Andy: [laughs] I normally write songs when I'm all shitty. But I gotta stop that. I've had some bad LA experiences; but I don't want to sound like a woman-basher, when I'm not. Touring and meeting different kind of people, like coming to the the Midwest and South- everyone's all nice, that's given me different perspectives. Being on the road has helped me grow. And that's what this new record is all about, living life on the road realizing that we're all doing the same thing. No one's bigger or better than anyone else. We're all getting through this together, we should start thinking together not just the individual. We're a team, we're a family. We all have to look after each other.

Café: I like that.

Café: And now that you and the band are at a next step. How do you define where to go from here. How do you define success?

Andy: How many people you inspire. When I'm done with a show, to see that I've made someone's day. The most days you make, that's what counts as success. Money comes and goes. If you're getting famous for the money, then you have nothing coming for you. It's about being true, being real, finding friends.

Café: Do you want to stay independent? Or what if a label comes to offer you a deal?

Andy: It really depends, but I want to do this independently and show musicians that we can do this. We - Breakfast on Tour

Fayetteville adores Andy Frasco. And as he told me right before he rocked the lounge at George's Majestic, the feeling is mutual. Andy has been busy traveling around the nation, playing relentlessly and working on his new album. Gathering inspiration along the way, he's learned to give his all in every show he plays. That night at George's was no exception.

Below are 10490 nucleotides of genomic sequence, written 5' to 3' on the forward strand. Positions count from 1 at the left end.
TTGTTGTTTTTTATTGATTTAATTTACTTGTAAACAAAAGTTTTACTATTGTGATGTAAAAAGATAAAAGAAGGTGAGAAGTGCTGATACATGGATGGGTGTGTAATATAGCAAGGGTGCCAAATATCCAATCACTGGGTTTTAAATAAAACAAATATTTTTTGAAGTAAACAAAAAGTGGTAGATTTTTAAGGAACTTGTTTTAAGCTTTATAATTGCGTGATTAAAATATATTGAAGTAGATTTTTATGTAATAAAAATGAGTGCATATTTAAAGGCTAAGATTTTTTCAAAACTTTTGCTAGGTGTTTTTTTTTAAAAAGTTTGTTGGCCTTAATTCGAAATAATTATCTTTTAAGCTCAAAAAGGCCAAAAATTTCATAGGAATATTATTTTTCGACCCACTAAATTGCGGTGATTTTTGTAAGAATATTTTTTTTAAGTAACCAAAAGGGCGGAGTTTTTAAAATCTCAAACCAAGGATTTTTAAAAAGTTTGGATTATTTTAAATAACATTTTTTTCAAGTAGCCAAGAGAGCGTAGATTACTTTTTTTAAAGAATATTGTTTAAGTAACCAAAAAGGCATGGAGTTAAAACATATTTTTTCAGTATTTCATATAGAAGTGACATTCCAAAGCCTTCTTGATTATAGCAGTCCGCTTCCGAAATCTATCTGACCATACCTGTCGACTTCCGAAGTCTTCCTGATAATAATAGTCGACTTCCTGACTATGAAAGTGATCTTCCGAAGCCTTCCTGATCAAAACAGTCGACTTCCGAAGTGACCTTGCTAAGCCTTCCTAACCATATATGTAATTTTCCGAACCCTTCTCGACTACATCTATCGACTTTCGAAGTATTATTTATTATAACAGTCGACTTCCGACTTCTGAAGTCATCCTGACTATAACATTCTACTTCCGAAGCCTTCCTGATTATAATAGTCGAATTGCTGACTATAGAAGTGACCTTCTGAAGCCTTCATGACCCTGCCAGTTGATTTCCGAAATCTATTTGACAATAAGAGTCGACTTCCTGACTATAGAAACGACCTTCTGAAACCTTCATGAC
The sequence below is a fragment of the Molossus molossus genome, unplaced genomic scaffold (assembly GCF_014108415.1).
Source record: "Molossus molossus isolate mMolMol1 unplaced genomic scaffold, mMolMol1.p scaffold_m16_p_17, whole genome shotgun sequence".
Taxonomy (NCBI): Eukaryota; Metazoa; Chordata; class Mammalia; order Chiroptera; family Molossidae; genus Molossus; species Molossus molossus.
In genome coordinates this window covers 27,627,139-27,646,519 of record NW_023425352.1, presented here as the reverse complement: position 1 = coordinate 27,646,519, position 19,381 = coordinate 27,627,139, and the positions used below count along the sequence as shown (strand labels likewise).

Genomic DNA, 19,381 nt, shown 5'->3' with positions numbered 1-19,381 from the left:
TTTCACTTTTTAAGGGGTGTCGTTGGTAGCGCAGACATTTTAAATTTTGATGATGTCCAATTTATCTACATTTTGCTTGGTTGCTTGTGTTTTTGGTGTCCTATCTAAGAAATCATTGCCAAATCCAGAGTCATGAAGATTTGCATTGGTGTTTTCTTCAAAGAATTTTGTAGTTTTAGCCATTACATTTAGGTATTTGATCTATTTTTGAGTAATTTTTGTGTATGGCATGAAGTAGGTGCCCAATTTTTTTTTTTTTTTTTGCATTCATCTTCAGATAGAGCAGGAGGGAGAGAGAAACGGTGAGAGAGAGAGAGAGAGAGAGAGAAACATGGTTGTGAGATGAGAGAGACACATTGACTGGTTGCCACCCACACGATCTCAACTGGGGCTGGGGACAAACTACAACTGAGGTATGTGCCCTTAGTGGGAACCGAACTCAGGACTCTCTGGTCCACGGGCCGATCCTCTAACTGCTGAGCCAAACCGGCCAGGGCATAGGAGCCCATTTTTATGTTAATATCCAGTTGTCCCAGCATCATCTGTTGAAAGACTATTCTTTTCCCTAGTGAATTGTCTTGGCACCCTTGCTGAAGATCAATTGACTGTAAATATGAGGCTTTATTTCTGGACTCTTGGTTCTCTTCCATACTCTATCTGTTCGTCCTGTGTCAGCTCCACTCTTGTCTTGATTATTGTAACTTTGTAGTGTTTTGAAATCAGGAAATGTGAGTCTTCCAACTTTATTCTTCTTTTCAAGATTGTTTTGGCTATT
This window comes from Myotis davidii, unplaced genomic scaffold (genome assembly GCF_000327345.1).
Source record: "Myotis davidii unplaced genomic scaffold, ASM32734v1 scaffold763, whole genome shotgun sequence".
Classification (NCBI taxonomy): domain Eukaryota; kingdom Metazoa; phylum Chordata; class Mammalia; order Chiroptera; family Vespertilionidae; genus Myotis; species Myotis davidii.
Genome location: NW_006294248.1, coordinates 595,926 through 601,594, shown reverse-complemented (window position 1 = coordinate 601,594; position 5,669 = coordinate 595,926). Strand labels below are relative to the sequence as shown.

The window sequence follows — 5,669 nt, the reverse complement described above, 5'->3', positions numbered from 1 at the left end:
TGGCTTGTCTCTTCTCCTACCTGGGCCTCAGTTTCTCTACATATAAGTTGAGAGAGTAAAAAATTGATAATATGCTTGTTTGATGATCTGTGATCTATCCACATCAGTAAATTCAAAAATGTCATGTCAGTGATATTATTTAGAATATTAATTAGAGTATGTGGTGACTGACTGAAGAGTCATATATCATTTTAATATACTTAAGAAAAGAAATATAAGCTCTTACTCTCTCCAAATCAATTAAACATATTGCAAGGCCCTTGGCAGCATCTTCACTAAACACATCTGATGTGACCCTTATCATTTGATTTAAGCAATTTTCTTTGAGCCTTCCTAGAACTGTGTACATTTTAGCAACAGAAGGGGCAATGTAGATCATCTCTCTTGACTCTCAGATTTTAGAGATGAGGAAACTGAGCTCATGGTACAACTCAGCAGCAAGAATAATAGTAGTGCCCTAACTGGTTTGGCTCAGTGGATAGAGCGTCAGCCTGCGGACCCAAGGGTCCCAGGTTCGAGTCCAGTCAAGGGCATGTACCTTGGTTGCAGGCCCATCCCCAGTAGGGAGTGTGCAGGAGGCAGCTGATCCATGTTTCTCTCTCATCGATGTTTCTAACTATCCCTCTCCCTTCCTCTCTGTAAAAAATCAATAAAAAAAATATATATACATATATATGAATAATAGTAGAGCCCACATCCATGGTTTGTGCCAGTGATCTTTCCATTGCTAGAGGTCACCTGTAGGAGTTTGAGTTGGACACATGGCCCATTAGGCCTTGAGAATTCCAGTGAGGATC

He was only traveling with R Bizzy (drums) this time, but he was supported by three Fayetteville musicians. If you didn't know they had never played together, you wouldn't know it. They did a great job that night and the music came together so naturally, that the mood was easy and fun. Everything started with one of Andy's favorite covers, "Hit The Road Jack." And from there, it went into a super jam party Frasco-style. His "Ramble Baby Ramble" brought the room alive and got him a lot of love from the crowd.

The party went on until a little before 2 A.M. when the lights at George's came on. He sure left everyone ready for the week ahead. And him? He was ready to do it all over again the following night at another bar in town.

Check out the photos from that night after the jump. - Breakfast on Tour


If there’s one thing you find when you hear Andy Frasco’s music, it’s soul.